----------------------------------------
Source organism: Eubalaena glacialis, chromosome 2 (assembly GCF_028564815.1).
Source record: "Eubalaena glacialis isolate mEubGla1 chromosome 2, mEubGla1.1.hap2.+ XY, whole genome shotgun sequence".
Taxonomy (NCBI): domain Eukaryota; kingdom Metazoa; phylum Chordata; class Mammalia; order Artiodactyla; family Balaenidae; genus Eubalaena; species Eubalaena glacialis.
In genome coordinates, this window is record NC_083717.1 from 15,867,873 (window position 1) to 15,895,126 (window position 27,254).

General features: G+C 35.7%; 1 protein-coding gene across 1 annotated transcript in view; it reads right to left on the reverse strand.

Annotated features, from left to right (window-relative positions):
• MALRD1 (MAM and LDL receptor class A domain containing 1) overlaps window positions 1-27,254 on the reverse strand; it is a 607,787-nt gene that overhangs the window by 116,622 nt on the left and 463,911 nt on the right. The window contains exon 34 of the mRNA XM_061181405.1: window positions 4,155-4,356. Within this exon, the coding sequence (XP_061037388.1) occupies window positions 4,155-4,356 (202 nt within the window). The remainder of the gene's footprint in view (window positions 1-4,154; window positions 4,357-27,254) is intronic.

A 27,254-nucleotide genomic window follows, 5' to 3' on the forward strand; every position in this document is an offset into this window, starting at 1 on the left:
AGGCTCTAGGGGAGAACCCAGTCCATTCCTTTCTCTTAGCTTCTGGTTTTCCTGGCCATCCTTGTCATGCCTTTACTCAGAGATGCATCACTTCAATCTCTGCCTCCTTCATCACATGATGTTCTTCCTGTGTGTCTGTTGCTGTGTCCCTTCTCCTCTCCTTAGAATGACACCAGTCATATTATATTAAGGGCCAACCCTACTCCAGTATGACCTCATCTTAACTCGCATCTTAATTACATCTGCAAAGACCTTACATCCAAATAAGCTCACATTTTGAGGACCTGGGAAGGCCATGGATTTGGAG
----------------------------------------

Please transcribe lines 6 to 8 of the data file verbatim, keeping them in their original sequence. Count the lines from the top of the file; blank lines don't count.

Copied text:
Annotated features, from left to right (window-relative positions):
• MALRD1 (MAM and LDL receptor class A domain containing 1) overlaps window positions 1-27,254 on the reverse strand; it is a 607,787-nt gene that overhangs the window by 116,622 nt on the left and 463,911 nt on the right. The window contains exon 34 of the mRNA XM_061181405.1: window positions 4,155-4,356. Within this exon, the coding sequence (XP_061037388.1) occupies window positions 4,155-4,356 (202 nt within the window). The remainder of the gene's footprint in view (window positions 1-4,154; window positions 4,357-27,254) is intronic.

A 27,254-nucleotide genomic window follows, 5' to 3' on the forward strand; every position in this document is an offset into this window, starting at 1 on the left: